Water regimes and marsh distribution. In: McComb, A.J., Kobryn, H.T. and Latchford, J.A. (eds) Samphire marshes of the Peel-Harvey estuarine system Western Australia.
Murray, R., Latchford, J.A. and McComb, A.J. (1995) Water regimes and marsh distribution. In: McComb, A.J., Kobryn, H.T. and Latchford, J.A. (eds) Samphire marshes of the Peel-Harvey estuarine system Western Australia. Peel Preservation Group and Murdoch University, Perth, Western Australia.
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Tide has long been recognised as the most influential factor determining plant zonation and the development of saltmarsh communities, and it is the tide that largely determines the structure and function of saltmarshes (Clarke & Hannon, 1969).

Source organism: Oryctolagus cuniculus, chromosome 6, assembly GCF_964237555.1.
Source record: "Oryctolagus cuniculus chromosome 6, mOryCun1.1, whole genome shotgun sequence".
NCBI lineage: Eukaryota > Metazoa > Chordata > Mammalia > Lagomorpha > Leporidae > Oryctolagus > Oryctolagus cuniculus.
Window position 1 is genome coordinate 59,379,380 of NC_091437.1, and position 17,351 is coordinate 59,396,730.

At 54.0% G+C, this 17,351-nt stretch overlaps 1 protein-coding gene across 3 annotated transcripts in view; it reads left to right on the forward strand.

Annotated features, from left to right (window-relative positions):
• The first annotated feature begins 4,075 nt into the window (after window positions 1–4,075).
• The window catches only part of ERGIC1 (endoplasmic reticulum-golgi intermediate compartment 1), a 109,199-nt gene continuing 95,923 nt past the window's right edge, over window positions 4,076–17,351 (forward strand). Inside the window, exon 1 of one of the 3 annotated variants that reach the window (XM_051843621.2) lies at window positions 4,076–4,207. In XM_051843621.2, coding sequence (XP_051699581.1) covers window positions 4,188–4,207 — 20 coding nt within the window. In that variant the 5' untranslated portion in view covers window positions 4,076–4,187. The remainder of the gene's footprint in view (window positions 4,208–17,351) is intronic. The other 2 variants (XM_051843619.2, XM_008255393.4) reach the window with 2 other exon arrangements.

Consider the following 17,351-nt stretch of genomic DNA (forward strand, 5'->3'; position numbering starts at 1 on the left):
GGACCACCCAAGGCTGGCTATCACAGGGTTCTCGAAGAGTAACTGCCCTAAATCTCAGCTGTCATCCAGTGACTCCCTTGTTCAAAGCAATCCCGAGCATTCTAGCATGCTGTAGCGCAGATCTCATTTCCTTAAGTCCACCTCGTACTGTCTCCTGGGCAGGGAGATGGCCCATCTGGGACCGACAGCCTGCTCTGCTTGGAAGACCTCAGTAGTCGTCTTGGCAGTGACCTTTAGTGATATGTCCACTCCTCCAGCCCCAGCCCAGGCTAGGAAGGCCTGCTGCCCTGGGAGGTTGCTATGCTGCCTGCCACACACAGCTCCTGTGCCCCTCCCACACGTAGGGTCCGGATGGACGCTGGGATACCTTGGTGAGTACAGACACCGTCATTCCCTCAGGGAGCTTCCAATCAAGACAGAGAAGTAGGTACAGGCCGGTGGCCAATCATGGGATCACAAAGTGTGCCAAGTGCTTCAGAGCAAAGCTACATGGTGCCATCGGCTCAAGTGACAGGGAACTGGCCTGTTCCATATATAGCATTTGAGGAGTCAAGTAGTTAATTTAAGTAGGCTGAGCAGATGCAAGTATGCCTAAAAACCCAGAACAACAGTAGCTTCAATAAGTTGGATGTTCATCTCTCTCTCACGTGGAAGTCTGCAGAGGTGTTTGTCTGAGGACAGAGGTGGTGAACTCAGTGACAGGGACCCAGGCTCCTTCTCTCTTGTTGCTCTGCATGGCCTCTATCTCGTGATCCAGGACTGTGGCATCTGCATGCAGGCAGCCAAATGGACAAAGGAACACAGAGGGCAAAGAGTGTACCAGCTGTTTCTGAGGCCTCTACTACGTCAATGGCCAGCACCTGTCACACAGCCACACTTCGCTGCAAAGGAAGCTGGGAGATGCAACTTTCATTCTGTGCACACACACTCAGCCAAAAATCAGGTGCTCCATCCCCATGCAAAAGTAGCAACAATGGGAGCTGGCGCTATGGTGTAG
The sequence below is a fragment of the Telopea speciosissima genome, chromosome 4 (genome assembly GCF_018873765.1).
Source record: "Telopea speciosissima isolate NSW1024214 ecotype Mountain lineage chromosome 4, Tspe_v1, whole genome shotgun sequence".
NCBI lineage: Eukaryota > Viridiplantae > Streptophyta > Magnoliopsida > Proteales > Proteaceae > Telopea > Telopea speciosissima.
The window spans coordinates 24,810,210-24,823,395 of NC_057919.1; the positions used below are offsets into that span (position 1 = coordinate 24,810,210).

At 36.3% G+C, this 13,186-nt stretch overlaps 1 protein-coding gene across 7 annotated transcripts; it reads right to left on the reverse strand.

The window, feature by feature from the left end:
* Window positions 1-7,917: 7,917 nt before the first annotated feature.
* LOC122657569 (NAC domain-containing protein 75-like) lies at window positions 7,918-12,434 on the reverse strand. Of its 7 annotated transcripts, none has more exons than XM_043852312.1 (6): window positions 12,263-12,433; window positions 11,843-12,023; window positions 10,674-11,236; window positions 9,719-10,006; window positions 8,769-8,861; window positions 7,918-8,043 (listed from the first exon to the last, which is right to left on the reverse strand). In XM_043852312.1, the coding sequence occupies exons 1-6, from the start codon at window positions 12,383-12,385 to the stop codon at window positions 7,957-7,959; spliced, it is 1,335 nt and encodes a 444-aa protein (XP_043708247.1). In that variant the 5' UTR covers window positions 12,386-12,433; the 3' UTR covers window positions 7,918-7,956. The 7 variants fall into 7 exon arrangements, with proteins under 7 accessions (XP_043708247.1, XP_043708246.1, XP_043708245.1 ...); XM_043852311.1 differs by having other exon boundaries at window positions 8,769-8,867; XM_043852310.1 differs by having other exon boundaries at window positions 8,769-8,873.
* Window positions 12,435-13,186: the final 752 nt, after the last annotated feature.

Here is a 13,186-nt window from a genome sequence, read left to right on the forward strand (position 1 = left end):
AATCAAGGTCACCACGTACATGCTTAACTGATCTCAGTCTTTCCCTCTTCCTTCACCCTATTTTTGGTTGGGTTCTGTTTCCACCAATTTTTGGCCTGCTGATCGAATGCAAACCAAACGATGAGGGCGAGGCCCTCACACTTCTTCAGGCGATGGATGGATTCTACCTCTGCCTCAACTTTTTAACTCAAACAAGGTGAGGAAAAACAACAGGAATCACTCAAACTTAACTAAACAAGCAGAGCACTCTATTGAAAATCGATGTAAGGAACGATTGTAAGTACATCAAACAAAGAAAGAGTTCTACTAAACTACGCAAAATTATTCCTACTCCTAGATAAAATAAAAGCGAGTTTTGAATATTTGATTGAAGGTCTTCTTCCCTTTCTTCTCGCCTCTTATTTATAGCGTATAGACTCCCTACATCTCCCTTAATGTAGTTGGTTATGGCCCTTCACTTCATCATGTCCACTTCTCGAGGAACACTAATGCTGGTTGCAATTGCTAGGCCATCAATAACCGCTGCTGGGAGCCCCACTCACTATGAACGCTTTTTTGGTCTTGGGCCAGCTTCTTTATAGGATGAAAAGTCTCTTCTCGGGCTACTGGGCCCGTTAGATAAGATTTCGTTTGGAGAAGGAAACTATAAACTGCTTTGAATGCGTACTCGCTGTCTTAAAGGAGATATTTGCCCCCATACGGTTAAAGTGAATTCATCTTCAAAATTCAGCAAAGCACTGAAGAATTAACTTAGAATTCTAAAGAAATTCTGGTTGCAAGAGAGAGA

The zonation of species with increasing distance from the water's edge and increasing elevation is initially determined by the frequency of tidal flooding and the tolerance of various species to this (Huiskes, 1990). Tidal range usually sets the upper and lower limits of the marsh. The lower limits are set by depth and duration of flooding, and the consequent mechanical effect of the waves, sediment availability and rate of erosion. The upper limits are influenced mainly by soil water salinity and nutrient availability, both of which are linked to tidal flooding frequency (Mitsch & Gosselink, 1993), tidal water being the main source of soil salt and the major mechanism for nutrient transport (Clarke & Hannon, 1971).
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